Air Peace has been lifting Nigerians from South Africa back to their home country. At least 500 have returned, as the benevolent airline continues its philanthropic activity and the federal government also starts ferrying angry citizens back from the “rainbow nation”. We say congratulations to all those who have been saved alive from the xenophobic attacks in South Africa.
We do not, however, sympathize with those who were, indeed, criminals peddling drugs, robbing people or luring young women into prostitution. But the South African authorities should have dealt with criminals the same way they deal with South African criminals. Their law enforcement agents are at liberty to trace and arrest Nigerian criminals, put them on trial, jail them or deport them. They could also have adopted a more stringent visa policy to stop foreigners from “overrunning” their country. Hiding behind their inability to stop their own criminals carrying out xenophobic attacks is not acceptable. It seems the authorities like what their “criminals” have been doing. Their diplomatic shuttles to Nigeria and to some other African nations now won’t help their case.
As the returnees sang the National Anthem and heaped praise songs on the chairman/CEO of Air Peace, Chief Allen Onyema, as soon as the aircraft first landed in Lagos, penultimate week, tears welled up not only in the eyes of Chief Onyema but also in the eyes of thousands of their compatriots who watched the airport event on television and video clips shared widely on social media. The anthem reminds all Nigerians of the need for patriotism and service to fatherland: “Arise O compatriots, Nigeria’s call Obey/To serve our fatherland with love and strength and faith…”
One troubling question many home-based Nigerians ask is: to what have these returnees returned to? It is a happy thing that they have escaped death in the hands of haters in South Africa, but is the reason for their emigration in the first place no longer relevant? South Africa, a nation Nigeria committed enormous resources to free from Apartheid more than two decades ago, is not one of the most attractive places on earth. Even now, Nigeria’s economy is much larger than South Africa’s. What is in South Africa and some other smaller economies in Africa that millions of our able-bodied youth are striving so hard – and dangerously so – to pluck?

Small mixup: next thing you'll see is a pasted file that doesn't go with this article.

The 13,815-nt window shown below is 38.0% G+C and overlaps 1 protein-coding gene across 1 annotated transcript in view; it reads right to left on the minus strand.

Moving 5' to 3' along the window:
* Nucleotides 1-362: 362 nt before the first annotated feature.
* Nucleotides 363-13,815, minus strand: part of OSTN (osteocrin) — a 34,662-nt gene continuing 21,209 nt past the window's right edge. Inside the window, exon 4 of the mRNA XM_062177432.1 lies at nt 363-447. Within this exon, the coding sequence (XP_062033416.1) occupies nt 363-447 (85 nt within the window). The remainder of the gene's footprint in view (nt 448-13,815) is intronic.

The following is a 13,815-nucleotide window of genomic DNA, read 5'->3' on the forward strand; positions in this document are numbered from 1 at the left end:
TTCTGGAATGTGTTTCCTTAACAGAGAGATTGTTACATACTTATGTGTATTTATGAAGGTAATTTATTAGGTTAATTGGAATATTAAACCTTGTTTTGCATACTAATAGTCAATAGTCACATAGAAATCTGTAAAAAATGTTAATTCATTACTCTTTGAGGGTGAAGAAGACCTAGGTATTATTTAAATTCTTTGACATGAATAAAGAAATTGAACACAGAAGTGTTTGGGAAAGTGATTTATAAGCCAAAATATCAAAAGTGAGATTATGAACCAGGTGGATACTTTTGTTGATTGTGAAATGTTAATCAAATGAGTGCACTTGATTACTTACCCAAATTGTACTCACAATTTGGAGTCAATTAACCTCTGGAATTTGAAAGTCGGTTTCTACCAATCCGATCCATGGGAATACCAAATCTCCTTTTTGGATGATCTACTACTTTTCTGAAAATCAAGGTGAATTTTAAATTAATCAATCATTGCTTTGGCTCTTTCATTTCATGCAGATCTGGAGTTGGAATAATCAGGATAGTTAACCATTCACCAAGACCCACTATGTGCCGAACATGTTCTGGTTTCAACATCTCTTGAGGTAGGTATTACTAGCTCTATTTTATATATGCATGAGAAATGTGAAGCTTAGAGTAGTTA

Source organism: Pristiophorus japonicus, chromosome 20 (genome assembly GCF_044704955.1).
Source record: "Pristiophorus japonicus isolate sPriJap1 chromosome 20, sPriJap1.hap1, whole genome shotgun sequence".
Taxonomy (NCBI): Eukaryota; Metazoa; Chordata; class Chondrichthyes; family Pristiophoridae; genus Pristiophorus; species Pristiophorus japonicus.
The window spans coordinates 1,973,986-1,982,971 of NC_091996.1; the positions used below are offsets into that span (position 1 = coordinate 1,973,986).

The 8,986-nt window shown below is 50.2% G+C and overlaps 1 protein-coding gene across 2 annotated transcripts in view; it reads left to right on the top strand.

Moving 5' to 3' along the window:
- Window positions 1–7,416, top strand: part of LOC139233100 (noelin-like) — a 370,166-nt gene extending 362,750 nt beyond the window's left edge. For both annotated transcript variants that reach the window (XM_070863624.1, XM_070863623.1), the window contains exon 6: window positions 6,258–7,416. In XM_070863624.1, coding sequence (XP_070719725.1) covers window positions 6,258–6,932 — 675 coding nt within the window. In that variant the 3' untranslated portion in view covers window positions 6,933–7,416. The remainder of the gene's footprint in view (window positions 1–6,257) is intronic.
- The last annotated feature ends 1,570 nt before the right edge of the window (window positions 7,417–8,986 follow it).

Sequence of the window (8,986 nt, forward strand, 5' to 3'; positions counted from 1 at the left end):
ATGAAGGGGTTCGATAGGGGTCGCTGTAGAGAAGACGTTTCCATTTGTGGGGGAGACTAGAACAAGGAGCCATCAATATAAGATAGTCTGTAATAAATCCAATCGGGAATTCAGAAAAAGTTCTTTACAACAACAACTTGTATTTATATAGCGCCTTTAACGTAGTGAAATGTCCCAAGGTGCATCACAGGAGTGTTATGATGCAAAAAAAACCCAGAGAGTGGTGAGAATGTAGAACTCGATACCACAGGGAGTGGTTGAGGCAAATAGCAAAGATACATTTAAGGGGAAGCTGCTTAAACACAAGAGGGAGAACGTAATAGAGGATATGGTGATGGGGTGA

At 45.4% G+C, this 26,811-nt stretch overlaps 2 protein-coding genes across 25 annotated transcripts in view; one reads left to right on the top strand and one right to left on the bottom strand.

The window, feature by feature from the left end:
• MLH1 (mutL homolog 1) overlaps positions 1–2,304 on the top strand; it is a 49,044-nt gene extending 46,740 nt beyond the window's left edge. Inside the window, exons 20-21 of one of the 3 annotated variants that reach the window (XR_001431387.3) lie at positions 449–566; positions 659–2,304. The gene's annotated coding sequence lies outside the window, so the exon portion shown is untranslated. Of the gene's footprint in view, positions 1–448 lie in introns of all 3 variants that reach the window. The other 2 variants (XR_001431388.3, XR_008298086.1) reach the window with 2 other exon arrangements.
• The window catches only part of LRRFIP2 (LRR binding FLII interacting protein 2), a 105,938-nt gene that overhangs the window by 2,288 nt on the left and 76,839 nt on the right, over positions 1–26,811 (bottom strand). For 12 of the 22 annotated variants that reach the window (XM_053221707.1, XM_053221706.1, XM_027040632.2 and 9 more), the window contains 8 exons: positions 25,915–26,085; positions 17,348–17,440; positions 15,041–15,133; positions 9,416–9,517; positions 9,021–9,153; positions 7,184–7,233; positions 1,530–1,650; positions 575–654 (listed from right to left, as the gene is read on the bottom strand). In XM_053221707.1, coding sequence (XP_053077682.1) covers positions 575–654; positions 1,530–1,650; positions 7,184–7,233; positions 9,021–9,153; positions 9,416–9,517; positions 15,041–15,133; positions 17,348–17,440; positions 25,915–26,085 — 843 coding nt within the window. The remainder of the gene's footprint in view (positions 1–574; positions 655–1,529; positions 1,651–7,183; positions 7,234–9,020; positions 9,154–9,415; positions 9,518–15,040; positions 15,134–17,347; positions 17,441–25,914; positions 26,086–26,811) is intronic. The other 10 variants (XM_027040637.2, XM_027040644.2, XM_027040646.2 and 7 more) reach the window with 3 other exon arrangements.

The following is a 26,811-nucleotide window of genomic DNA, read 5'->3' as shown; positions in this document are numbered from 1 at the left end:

We can hazard a few answers. They seek jobs even if they are low-paying ones. They seek a place they can find stable power supply necessary for doing any kind of business. They want to sleep with two eyes closed and not be terrified by armed bandits. They seek to drive on well-paved roads. They want to drink clean water and thus avoid several diseases that cause sicknesses and deaths. These are the bare necessities of life that every well-run nation provides for its citizens. It is understandable when Nigerians therefore flock to Europe, America and now Asia in search of greener pasture. But what is South Africa? The Boers that ruled it under Apartheid might have grown its economy, but that era of relative prosperity for white South Africans ended 25 years ago. The blacks of South Africa are not far better off than Nigerians.
The leaking roof which Nigerians are fleeing should be mended quickly. The solutions to most of Nigeria’s problems have been documented; what is left is implementation. The issue of power, for instance, has lingered for 50-plus years without any end in sight for its solution. Why?
Nigerians have not been mad like the xenophobic attackers of South Africa. But some Nigerians have been madder by killing their fellow compatriots or colluding with foreigners to inflict terrorism and banditry on their own people. Desperate for survival in an economy that offers no hope, some have taken to such crimes or even sold their own biological children for a few naira notes.
We must return to the words in the National Anthem: “Guide our leaders right/Help our youth the truth to know/In love and honesty to grow/And living just and true/Great lofty heights attain/To build a nation where peace and justice shall reign.” If we don’t build this country so it could offer opportunities for those who wish to work and earn legitimate income, our youth will keep embarking on dangerous trips to countries that are less endowed than Nigeria. Every day, we read reported cases of young Nigerians dying in the Sahara Desert and the Mediterranean Sea as they seek to cross over to Spain through northern African countries like Morocco and Libya. Those trapped or kidnapped in Libya tell horrifying stories: Many have become slaves by choice just to escape imminent death.
The latest humiliation by South Africans should serve as a wake-up call for everybody. It is time for soul-searching. And we urge the political leaders of the country to reexamine their ways. Let us build a better country for this and future generations.
With: The Oracle Today